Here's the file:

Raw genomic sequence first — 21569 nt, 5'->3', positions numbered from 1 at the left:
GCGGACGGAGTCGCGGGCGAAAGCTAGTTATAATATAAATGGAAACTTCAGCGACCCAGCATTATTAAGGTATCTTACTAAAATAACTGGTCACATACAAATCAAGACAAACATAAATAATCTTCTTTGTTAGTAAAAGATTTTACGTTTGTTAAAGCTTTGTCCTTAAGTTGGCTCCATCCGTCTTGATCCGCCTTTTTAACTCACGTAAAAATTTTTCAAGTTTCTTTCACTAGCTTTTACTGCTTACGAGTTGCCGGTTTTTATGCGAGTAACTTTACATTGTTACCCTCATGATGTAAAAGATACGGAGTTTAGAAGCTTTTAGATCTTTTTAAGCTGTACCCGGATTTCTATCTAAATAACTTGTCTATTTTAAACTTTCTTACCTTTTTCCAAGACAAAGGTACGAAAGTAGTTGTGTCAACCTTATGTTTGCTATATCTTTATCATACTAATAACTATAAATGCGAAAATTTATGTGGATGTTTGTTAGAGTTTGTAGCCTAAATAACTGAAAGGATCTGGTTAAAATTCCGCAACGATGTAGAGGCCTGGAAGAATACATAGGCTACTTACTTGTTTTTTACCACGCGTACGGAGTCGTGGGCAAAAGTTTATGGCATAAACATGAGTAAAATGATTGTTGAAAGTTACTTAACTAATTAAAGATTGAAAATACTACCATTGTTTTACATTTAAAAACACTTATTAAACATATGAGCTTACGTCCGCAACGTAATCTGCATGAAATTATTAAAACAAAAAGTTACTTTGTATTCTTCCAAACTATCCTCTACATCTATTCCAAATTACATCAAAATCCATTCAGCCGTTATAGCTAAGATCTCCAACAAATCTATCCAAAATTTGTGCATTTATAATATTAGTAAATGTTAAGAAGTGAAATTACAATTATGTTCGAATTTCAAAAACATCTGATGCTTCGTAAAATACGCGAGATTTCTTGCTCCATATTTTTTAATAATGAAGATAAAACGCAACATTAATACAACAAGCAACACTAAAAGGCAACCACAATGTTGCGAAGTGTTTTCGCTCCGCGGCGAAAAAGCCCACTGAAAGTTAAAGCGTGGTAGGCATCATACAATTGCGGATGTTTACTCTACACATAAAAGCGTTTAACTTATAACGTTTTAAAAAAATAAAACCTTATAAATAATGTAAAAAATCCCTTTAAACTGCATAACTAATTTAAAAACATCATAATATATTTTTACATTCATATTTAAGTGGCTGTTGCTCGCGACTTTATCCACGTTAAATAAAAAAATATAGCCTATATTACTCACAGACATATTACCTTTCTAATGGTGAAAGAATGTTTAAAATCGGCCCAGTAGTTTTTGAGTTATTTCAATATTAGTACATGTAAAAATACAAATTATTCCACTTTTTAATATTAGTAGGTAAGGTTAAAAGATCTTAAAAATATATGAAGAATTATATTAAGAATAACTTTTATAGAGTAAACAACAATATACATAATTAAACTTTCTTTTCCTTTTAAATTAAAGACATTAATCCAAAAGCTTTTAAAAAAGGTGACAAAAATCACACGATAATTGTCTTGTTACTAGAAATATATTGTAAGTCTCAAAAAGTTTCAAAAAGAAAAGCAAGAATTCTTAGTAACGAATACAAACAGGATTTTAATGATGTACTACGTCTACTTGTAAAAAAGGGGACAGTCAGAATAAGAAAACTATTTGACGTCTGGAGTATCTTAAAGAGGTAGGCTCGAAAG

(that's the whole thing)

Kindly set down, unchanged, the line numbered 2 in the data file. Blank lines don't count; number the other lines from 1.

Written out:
GCGGACGGAGTCGCGGGCGAAAGCTAGTTATAATATAAATGGAAACTTCAGCGACCCAGCATTATTAAGGTATCTTACTAAAATAACTGGTCACATACAAATCAAGACAAACATAAATAATCTTCTTTGTTAGTAAAAGATTTTACGTTTGTTAAAGCTTTGTCCTTAAGTTGGCTCCATCCGTCTTGATCCGCCTTTTTAACTCACGTAAAAATTTTTCAAGTTTCTTTCACTAGCTTTTACTGCTTACGAGTTGCCGGTTTTTATGCGAGTAACTTTACATTGTTACCCTCATGATGTAAAAGATACGGAGTTTAGAAGCTTTTAGATCTTTTTAAGCTGTACCCGGATTTCTATCTAAATAACTTGTCTATTTTAAACTTTCTTACCTTTTTCCAAGACAAAGGTACGAAAGTAGTTGTGTCAACCTTATGTTTGCTATATCTTTATCATACTAATAACTATAAATGCGAAAATTTATGTGGATGTTTGTTAGAGTTTGTAGCCTAAATAACTGAAAGGATCTGGTTAAAATTCCGCAACGATGTAGAGGCCTGGAAGAATACATAGGCTACTTACTTGTTTTTTACCACGCGTACGGAGTCGTGGGCAAAAGTTTATGGCATAAACATGAGTAAAATGATTGTTGAAAGTTACTTAACTAATTAAAGATTGAAAATACTACCATTGTTTTACATTTAAAAACACTTATTAAACATATGAGCTTACGTCCGCAACGTAATCTGCATGAAATTATTAAAACAAAAAGTTACTTTGTATTCTTCCAAACTATCCTCTACATCTATTCCAAATTACATCAAAATCCATTCAGCCGTTATAGCTAAGATCTCCAACAAATCTATCCAAAATTTGTGCATTTATAATATTAGTAAATGTTAAGAAGTGAAATTACAATTATGTTCGAATTTCAAAAACATCTGATGCTTCGTAAAATACGCGAGATTTCTTGCTCCATATTTTTTAATAATGAAGATAAAACGCAACATTAATACAACAAGCAACACTAAAAGGCAACCACAATGTTGCGAAGTGTTTTCGCTCCGCGGCGAAAAAGCCCACTGAAAGTTAAAGCGTGGTAGGCATCATACAATTGCGGATGTTTACTCTACACATAAAAGCGTTTAACTTATAACGTTTTAAAAAAATAAAACCTTATAAATAATGTAAAAAATCCCTTTAAACTGCATAACTAATTTAAAAACATCATAATATATTTTTACATTCATATTTAAGTGGCTGTTGCTCGCGACTTTATCCACGTTAAATAAAAAAATATAGCCTATATTACTCACAGACATATTACCTTTCTAATGGTGAAAGAATGTTTAAAATCGGCCCAGTAGTTTTTGAGTTATTTCAATATTAGTACATGTAAAAATACAAATTATTCCACTTTTTAATATTAGTAGGTAAGGTTAAAAGATCTTAAAAATATATGAAGAATTATATTAAGAATAACTTTTATAGAGTAAACAACAATATACATAATTAAACTTTCTTTTCCTTTTAAATTAAAGACATTAATCCAAAAGCTTTTAAAAAAGGTGACAAAAATCACACGATAATTGTCTTGTTACTAGAAATATATTGTAAGTCTCAAAAAGTTTCAAAAAGAAAAGCAAGAATTCTTAGTAACGAATACAAACAGGATTTTAATGATGTACTACGTCTACTTGTAAAAAAGGGGACAGTCAGAATAAGAAAACTATTTGACGTCTGGAGTATCTTAAAGAGGTAGGCTCGAAAG